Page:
Whether you have built a career on accepting gigs, or happen to be a freelancer for various gigs occasionally, rejecting a new gig doesn’t usually feel rewarding.
Right? But why does rejecting a gig leave you feeling like you’ve made a mistake or gave up on an opportunity? Why do you not feel inclined to say no?
As you take on gig after gig and become more professionally credible, more opportunities are given to you. Does that mean you should reject more jobs because you’re receiving more opportunities? It might. But you should know which to accept, and which to say no to.
How do you choose though? When can you or should you turn down a gig?
If you live the gig life, then you probably have a strategically planned schedule. On Monday’s you work for client X. Tuesday’s are for client Y, and so on. These are time commitments with strict deadlines. Sometimes a new gig truly just doesn’t fit; sometimes taking on a new task, in the midst of several other very important tasks, just doesn’t make sense. Clients do and should care about the quality of your work. Do NOT overbook and over-plan. This leads to overpromising and under delivering. Save your time—it’s valuable.
Do you know the client? If not, have you heard about the client? Good things, you hope. The best suggestion to determine your acceptance or rejection of this client is to do your own research. Read up. Check out his or her LinkedIn page, read about he or she in articles or online reviews (if applicable), and most importantly, get a good dose of the way he or she communicates and works. IS he timely? Is she professional? Is he engaged and well informed? Exchange a few emails or phone calls, take note of his or he’s personality, and then, only then, can you determine and predict whether or not he or she will be a tough client.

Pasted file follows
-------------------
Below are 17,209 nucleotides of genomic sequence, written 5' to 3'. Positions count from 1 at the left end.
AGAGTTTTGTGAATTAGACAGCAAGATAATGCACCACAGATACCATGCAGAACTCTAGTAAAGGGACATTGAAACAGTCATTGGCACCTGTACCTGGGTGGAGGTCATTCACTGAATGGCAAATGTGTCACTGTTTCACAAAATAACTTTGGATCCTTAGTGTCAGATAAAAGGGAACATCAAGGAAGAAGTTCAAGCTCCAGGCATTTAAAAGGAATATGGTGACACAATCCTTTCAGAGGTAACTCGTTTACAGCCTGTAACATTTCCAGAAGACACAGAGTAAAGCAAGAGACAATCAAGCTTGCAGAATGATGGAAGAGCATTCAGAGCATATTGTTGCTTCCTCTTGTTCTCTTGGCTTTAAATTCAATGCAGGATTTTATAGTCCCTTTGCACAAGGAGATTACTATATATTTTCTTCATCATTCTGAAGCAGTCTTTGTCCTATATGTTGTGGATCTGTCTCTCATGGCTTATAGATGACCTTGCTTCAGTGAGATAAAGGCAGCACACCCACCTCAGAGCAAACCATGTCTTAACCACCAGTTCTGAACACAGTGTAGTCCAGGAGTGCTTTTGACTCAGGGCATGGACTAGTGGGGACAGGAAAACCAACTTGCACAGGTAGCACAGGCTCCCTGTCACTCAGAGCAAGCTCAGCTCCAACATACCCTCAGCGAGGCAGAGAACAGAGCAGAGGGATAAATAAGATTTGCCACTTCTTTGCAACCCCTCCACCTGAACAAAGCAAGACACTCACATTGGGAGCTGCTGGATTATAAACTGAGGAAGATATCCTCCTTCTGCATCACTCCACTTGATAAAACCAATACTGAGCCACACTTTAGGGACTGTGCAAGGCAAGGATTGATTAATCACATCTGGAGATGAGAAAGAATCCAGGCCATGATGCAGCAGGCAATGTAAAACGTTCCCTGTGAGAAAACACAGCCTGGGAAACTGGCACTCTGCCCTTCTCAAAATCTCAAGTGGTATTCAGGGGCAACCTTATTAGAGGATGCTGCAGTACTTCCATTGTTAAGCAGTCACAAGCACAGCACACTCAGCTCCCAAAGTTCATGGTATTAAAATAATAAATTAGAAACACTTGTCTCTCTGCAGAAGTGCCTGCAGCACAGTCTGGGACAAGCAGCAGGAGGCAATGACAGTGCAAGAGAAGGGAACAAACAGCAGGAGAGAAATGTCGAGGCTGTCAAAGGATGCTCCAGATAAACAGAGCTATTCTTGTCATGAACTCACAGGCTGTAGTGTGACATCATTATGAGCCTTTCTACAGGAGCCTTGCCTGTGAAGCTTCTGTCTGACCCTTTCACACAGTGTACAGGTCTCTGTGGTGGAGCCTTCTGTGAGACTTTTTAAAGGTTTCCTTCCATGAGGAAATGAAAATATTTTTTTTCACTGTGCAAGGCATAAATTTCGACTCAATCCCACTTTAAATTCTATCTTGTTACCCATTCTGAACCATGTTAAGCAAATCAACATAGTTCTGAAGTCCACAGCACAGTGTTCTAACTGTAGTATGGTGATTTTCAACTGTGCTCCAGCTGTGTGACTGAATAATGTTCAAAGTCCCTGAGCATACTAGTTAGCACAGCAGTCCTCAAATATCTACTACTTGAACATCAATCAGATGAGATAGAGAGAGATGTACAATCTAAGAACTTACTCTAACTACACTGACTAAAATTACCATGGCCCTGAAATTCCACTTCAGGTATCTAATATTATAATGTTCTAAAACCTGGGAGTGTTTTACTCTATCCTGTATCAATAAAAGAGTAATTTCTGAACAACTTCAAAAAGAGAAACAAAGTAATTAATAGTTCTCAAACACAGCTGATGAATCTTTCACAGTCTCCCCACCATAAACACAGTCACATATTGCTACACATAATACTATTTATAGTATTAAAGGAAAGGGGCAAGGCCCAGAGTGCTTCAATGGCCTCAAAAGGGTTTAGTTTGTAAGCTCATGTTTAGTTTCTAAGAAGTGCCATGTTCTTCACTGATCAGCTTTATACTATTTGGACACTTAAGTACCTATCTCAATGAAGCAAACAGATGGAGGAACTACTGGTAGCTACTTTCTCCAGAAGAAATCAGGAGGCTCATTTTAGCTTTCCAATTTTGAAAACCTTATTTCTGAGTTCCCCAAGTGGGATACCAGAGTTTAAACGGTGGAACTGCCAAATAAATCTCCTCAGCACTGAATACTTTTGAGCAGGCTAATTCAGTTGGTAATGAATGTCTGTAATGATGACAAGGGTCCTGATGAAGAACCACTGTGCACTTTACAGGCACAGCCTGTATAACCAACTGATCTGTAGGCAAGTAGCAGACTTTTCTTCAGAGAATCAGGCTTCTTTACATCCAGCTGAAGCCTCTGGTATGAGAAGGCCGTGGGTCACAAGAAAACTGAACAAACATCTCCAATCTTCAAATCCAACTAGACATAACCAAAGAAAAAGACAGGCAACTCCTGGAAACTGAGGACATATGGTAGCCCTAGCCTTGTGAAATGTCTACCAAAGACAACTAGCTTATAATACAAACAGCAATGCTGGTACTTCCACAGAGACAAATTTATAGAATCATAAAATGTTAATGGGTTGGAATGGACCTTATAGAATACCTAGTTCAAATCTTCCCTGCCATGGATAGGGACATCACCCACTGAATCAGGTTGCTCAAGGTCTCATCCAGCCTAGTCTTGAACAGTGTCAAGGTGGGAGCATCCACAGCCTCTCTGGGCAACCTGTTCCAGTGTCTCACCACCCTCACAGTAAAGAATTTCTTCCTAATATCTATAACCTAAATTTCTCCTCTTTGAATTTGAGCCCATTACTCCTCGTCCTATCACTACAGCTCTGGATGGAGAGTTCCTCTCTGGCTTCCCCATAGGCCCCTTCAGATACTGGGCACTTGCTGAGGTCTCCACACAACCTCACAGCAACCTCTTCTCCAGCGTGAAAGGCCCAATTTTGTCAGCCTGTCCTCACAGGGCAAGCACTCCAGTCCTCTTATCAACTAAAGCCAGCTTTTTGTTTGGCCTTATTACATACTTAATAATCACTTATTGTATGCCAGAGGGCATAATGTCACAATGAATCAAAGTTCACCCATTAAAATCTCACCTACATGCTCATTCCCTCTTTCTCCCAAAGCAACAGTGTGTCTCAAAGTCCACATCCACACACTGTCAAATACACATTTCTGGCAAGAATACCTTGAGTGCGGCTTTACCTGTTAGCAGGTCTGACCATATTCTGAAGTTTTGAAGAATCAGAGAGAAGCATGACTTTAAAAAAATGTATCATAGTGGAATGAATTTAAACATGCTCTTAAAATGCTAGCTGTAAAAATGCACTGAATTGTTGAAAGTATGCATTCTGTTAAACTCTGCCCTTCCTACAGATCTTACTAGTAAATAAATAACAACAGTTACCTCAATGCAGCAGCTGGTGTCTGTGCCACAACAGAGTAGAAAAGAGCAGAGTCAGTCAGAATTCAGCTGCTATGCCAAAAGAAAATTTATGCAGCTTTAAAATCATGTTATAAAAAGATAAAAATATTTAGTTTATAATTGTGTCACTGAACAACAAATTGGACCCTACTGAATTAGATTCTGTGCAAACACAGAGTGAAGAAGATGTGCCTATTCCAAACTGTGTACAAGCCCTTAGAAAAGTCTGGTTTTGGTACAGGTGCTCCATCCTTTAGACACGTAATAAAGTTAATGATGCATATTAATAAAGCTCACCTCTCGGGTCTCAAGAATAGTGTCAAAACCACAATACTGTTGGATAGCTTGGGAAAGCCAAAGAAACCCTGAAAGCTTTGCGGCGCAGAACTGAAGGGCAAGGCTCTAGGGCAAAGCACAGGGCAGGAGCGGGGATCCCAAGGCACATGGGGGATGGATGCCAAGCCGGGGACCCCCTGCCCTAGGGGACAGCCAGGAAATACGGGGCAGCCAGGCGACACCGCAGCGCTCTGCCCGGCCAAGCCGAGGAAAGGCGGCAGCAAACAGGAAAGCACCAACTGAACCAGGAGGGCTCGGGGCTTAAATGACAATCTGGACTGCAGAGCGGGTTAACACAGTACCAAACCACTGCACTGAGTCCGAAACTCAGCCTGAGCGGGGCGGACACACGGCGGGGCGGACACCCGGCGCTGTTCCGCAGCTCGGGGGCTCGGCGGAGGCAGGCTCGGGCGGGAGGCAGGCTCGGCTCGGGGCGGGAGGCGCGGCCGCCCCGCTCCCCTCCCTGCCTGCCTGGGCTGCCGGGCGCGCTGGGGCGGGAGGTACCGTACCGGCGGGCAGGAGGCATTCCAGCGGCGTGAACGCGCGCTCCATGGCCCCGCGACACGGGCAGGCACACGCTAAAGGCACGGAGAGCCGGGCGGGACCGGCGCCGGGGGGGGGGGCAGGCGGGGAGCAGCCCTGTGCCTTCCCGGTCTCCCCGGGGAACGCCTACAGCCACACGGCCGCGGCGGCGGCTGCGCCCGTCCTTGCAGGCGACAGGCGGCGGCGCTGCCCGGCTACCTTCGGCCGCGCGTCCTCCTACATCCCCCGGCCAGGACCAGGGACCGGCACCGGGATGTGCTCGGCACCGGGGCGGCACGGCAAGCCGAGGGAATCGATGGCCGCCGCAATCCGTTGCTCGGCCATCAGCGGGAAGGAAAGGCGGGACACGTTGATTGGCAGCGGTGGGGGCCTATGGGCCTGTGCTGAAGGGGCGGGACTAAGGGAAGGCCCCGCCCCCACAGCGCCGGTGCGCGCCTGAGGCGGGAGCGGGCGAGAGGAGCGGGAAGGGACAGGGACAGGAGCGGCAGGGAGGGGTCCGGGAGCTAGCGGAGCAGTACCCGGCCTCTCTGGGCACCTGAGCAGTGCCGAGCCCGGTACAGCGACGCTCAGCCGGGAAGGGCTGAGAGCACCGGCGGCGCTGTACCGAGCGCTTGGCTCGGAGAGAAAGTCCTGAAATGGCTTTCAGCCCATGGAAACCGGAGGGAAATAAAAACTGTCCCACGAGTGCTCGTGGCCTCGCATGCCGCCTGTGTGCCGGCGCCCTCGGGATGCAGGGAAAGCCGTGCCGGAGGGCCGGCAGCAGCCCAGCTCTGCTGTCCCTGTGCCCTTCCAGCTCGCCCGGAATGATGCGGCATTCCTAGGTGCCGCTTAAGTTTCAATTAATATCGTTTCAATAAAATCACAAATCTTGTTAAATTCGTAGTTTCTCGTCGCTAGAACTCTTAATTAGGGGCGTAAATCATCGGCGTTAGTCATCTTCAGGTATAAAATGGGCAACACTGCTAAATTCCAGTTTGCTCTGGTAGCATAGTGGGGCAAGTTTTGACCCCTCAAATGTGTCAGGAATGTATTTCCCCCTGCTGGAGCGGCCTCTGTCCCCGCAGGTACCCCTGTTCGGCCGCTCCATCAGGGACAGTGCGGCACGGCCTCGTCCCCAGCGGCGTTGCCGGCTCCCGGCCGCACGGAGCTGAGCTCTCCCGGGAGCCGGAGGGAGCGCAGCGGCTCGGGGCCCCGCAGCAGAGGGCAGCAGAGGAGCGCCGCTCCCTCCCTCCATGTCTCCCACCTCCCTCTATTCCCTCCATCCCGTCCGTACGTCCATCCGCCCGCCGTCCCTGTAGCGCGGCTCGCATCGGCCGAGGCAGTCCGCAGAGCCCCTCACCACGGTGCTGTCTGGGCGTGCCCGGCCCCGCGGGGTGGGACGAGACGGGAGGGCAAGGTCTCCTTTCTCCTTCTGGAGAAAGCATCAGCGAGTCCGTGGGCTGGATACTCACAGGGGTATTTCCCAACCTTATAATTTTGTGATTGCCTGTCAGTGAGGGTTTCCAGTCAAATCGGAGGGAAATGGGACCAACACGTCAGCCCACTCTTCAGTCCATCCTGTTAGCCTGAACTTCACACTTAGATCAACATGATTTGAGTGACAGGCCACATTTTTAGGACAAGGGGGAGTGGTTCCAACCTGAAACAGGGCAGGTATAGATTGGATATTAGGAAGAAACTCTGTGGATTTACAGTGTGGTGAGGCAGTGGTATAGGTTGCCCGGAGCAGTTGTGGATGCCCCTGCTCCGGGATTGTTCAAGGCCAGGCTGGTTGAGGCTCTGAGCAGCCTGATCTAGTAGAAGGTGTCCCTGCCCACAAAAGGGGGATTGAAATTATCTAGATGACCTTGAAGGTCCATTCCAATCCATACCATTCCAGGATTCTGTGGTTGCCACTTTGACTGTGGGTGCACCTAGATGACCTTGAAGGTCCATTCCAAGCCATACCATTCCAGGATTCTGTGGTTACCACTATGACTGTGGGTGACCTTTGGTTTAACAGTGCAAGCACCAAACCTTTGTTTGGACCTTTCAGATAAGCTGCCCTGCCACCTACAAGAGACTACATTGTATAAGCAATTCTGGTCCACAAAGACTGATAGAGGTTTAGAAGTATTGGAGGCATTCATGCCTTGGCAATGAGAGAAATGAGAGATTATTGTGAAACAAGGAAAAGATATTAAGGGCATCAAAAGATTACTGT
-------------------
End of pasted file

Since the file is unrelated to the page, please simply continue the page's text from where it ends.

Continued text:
Lack of Knowledge
This opportunity could be in an entirely new industry… one in which you have never taken on a project in. Double check the job’s expectations; are you capable of all tasks? If you are left feeling uncomfortable, unsuited, or ill prepared for the job at hand, then you probably shouldn’t take the opportunity. Some brave souls may look at this kind of situation, and think, “I’ll learn as I go.” But the ol’ fake it til’ you make it will not guarantee you the positive results or the quality of the work you wish you would have accomplished.
You’ve heard through the grapevine that this particular company or gig does not handle outsourcing well. Maybe you’ve done some research and uncovered more than a few bad reviews. Know what you are getting involved in and with: the people, the project, the time, the expectations, etc. Be sure you are making your own judgments however, based on your own findings—opinions are different from facts.
The Pay Isn’t Worth The Effort
In your mind and your business plan, you have already determined your prices, and offerings or services. Don’t settle for less than what you feel the project or job is worth. Clients will try to compromise with you, you know, haggle the price down a bit. But this is where the quality of your work and the credibility you have built around yourself in the industry helps you. If you feel as though you can provide better results than what the price tag quotes you for, then it may be time to pass up a gig.
Your Instincts Are Saying No
And that’s okay. This is a great opportunity to sit back and realize why you don’t feel right about the job. Is it the company? A specific employee? The job itself? Whatever the reason for your uneasiness is, trust your gut. Sometimes the butterflies in your stomach can predict more than you think. Too many gigs are floating around in the industry, making it to be perfectly okay to say no.
So remember, when a new opportunity, or gig, presents itself, you CAN say no.